But when Israel failed to keep their end of the covenant, did that mean divorce? Such a severance could only take place if one of the parties would have died, or if YHVH’s Word was to declare it explicitly.   The annals of the Tanach record such a statement, specifically issued to the House of Israel/Joseph by the mouth of Hosea the prophet: Then Elohim said: ‘Call his name Lo-Ammi, for you are not My people, and I will not be your Elohim” (Hosea 1:9).  But although YHVH cast them off and rejected them He did not abandon Israel’s northern house completely, as is evidenced by declarations that He would sow and multiply them in the earth: Then I will sow her for Myself in the earth, and I will have mercy on her who had not obtained mercy; then I will say to those who were not My people, 'You are My people!' And they shall say, 'You are my Elohim!' "(Hosea 2:23).  It is important to note here the words “the earth”, which call to mind YHVH’s words at the mountain:  “All the earth is Mine” (see above, Exodus 19:5).  In other words, the world was going to be the “field” in which He would sow the seed of Israel
Let us now take a quick look at the House of Judah.  They were preserved strictly by YHVH’s mercy, as He said: “Yet I will have mercy on the house of Judah, will save them by YHVH their Elohim, and will not save them by bow, nor by sword or battle, by horses or horsemen"  (Hosea 1:7). YHVH gave that house a mandate to take the Torah to the nations, as they had been given the scepter or rod - “shevet” (see Genesis 49:10) of authority to execute YHVH’s purposes for the Torah.  Moreover, Elohim also gave them leadership which was realized in and by the House of David, and then by the person of the Messiah.  Once we understand the reason for YHVH giving the Law at Mount Sinai, we will appreciate the task that the tribe of Judah was given, even though they too were not able to keep that covenant.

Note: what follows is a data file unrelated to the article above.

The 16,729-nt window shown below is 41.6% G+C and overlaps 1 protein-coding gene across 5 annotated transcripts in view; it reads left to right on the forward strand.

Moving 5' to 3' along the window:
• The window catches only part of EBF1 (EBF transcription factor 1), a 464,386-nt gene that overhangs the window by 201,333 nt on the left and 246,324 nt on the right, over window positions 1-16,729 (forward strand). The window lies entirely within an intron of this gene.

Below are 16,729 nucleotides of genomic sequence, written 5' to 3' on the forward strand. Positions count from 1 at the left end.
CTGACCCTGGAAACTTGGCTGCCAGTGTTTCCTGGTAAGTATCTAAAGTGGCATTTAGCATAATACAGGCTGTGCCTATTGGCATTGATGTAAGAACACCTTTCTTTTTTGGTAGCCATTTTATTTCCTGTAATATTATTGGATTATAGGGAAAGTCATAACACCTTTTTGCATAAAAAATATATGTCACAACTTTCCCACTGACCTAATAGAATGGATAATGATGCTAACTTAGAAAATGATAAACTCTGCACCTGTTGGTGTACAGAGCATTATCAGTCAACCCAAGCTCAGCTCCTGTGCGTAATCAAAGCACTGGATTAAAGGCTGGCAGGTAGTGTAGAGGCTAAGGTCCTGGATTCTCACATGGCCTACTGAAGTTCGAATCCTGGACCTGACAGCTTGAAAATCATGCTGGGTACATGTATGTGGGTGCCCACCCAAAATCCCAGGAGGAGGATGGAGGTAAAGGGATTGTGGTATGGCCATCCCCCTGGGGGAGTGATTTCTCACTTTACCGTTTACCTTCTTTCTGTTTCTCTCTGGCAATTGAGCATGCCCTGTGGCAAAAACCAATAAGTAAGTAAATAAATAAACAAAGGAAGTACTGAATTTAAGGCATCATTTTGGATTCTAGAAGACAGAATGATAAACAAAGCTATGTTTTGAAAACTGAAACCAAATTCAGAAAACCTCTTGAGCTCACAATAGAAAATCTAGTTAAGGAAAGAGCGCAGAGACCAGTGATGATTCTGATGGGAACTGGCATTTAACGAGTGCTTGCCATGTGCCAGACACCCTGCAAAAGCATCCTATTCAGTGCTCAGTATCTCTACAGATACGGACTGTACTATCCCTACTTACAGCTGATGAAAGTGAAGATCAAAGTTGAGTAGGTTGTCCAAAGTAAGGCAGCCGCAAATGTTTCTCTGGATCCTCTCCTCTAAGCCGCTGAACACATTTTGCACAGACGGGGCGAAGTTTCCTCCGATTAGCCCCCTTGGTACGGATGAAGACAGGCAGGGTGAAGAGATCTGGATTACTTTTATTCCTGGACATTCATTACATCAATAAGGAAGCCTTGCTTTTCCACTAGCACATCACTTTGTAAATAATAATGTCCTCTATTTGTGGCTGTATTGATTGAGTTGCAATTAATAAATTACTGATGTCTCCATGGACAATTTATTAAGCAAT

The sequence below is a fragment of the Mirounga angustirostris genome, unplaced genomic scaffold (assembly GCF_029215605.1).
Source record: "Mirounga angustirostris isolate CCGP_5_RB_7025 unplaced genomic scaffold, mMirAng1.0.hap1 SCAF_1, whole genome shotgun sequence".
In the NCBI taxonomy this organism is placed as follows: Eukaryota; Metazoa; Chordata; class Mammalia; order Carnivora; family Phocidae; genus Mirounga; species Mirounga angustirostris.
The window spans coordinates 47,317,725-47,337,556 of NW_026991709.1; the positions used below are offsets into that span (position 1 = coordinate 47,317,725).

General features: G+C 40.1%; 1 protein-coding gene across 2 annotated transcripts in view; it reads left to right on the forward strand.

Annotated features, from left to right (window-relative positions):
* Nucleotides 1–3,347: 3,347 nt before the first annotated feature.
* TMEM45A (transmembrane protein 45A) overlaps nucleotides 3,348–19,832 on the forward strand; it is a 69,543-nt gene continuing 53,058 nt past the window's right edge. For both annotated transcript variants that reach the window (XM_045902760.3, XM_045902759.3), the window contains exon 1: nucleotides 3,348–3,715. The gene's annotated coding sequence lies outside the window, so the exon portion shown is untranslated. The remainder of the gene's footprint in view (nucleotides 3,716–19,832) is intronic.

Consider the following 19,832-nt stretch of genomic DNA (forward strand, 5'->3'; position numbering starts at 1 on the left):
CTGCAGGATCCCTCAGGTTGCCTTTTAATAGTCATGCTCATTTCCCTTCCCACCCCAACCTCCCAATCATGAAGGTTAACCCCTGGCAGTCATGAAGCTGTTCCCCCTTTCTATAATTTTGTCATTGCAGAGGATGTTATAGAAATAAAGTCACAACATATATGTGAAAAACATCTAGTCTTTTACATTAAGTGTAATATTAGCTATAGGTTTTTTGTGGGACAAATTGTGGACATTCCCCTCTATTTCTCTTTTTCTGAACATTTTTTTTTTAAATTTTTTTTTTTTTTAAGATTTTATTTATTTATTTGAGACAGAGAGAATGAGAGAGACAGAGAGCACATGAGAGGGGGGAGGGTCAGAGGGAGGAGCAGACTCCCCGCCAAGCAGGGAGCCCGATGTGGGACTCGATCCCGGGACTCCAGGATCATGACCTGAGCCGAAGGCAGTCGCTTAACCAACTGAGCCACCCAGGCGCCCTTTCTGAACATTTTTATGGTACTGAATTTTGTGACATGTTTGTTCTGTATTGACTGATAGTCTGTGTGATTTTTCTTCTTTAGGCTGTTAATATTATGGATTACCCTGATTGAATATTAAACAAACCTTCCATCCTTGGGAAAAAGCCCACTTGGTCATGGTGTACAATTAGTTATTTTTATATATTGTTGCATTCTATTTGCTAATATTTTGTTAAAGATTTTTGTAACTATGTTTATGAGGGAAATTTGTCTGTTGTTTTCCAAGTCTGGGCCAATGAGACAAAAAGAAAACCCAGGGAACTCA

So what was YHVH’s purpose in giving all those commandments in the first place?
To answer this question we have to rely on the New Covenant writings.  Firstly we have to see that that Covenant was spiritual in nature:  “For we know that the law is spiritual…” (Romans 7:14a). That is a no-brainer; anything that comes from YHVH’s Word is spiritual!  When Moses came down from Yah’s presence he was aglow from only seeing the back of Elohim.  What will it be like when “on the third day He will raise us up, that we may live in His sight [literally, before His face]” (Hosea 6:2)?